The local parlance, ‘Police-Let-Me-Pass’ is the term used in Nigeria to denote Third Party Motor Insurance Policy. This mandatory form of insurance remains the most enforced out of all the compulsory insurances.
Year after year, motorists renew their vehicle particulars to be on the right of the law. Some people have formed the habit of renewing all their vehicle papers including their vehicle insurances at the licensing office. This habit is not a bad one but surprisingly it might turn out to be, this is because some licensing agents embark on shady deals regarding motor insurance covers. If care is not taken you might get fake insurance papers, so exercise caution when dealing with them. We shall be talking about How To Confirm The Authenticity Of Your Insurance Certificate in our subsequent posts. Watch out!
It is important to note that your Third Party Motor Insurance is more than ‘Police-Let-Me-Pass.’ It will save you a whole lot of heartache and might cause you a tremendous heartbreak if absent. It might seem so insignificant, but there is more to it than you think. This post is written to enlighten you more about your Third Party Motor Insurance.
There are three basic motor insurance covers and these include:
- Comprehensive Motor Policy
- Third Party, Fire & Theft Motor Policy
- Third Party Only Motor Policy
Out of the three, the last one is the minimum insurance required by law for every vehicle owner – which is the focus of this post.
What Is Third Party Motor Insurance?
Third Party Motor Insurance is one of the five compulsory insurances in the country, made mandatory by the Insurance Act 0f 2003. To know more about Compulsory Insurance in the country please read, Compulsory Insurance In Nigeria: What You Must Know?
Third Party Motor Insurance is the minimum insurance cover that every car user and/or owner must possess. Legally, you are not expected to drive any vehicle on any public road without insurance. The policy provides indemnity to Third Parties for death, bodily injury and property damage as a result of accident with the insured’s automobile. The insured in this case if the vehicle owner.
Third Party Motor Insurance in Nigeria has its legal backing in Section 68 of the Insurance Act of 2003. The Act states that: “No person shall use or cause or permit any other person to use a motor vehicle on a road unless a liability which he may thereby incur in respect of damage to the property of third parties is insured with an insurer.”
Under this Act, the penalty for non-compliance of any motorist or driver is N250,000 or one-year imprisonment or both. Note that compliance with this act is total i.e. after purchase it must be renewed at expiry every year. An expired/unrenewed insurance is like no insurance.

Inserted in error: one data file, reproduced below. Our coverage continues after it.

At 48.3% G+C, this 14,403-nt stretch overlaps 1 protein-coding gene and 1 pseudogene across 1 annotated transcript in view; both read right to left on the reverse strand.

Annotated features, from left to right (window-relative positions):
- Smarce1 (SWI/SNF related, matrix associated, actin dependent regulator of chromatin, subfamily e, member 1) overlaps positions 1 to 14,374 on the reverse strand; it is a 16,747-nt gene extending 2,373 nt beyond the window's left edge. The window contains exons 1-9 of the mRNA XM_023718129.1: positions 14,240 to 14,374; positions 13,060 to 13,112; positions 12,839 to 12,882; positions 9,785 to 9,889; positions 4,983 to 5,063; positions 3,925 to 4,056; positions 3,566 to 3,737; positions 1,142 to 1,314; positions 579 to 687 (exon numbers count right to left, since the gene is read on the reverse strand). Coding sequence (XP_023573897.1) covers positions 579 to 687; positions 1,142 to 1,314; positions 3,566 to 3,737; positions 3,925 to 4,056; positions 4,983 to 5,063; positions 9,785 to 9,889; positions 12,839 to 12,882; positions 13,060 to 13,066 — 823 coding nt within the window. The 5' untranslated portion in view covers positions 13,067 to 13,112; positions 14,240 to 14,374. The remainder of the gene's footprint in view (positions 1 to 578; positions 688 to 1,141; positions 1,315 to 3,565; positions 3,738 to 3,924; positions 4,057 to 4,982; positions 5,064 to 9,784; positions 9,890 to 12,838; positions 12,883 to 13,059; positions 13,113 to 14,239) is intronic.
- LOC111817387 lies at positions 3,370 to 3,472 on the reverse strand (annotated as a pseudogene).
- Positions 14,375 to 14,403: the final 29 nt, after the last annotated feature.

Have you seen: Compulsory Insurance in Nigeria: What you Must Know
What is the fate of a person who was hit by a vehicle that does not have insurance or a hit-and-run driver?
Now, a Third Party who got hit by an uninsured vehicle or a hit and run is protected by the National Insurance Act 2003. The protection is provided by Section 78 of the Act. The Act made it mandatory for all registered insurers to make contributions to a security fund administered by the National Insurance Commission. Section 78 (1)(a)(b) states that;
“The fund is to:
- Be used for the payment of any claim admitted by or allowed against a registered insurer where such claim remains unpaid by reason of insolvency or cancellation of the registration of the insurer; and
- Be used to compensate innocent individual third parties permanently disabled or killed by uninsured or unidentified drivers.”
The National Insurance Commission determines the level of the fund and proportion of compensation paid in respect of any claim.
What and Who Is Covered?
As mentioned in the definition, this policy covers:
- Your legal liability to third parties for death or injury to such and any damage to their property or properties from the use of your motor vehicle. The limits of liability is as follows:
- Death/Injury – Liability payable is unlimited (depends on the court’s ruling)
- Third Party Property Damage – Liability payable is a minimum of N1m
- Your lawyer’s fees for your legal representation or your driver’s at any judicial proceeding arising from an accident which may give rise to a claim under the policy and any other expenses.
Exclusions – What and Who is not Covered?
Under this policy, you should be aware that this policy does not cover you or your vehicle. Like the name implies, it covers only third parties. Under the Act, a Third Party is someone other than you, your relatives or employees. In a contract of insurance, you are the first party, your insurer is the second party and any other person beside you and those mentioned earlier is the Third Party.
If you need a motor insurance that covers you and your vehicle, then go for a Comprehensive Motor Insurance. More on this in our subsequent post: What Should I Buy: Third Party Motor Insurance vs. Comprehensive Motor Insurance.
Premium – What Does It Cost?
This type of policy is the cheapest form of insurance you can ever buy. For as low as N1,500 you can buy yourself one and you get serious value for money especially during claims. Are you shocked? Don’t be, here are the associated costs:
Private Motor – N5,000
Commercial Motor – N10,000
Motorcycle – N1,500
However, because of competition, the above prices have been driven down by insurances companies.
Third Party Motor Insurance is a very common and essential form of insurance that all motorists or vehicle owners should not toy with. In fact, they should not be forced before purchasing it. It is rather funny, how people will spend millions to buy expensive cars but will have difficulty insuring it with a few thousands.
Please do yourself a favour, get an insurance cover for that vehicle!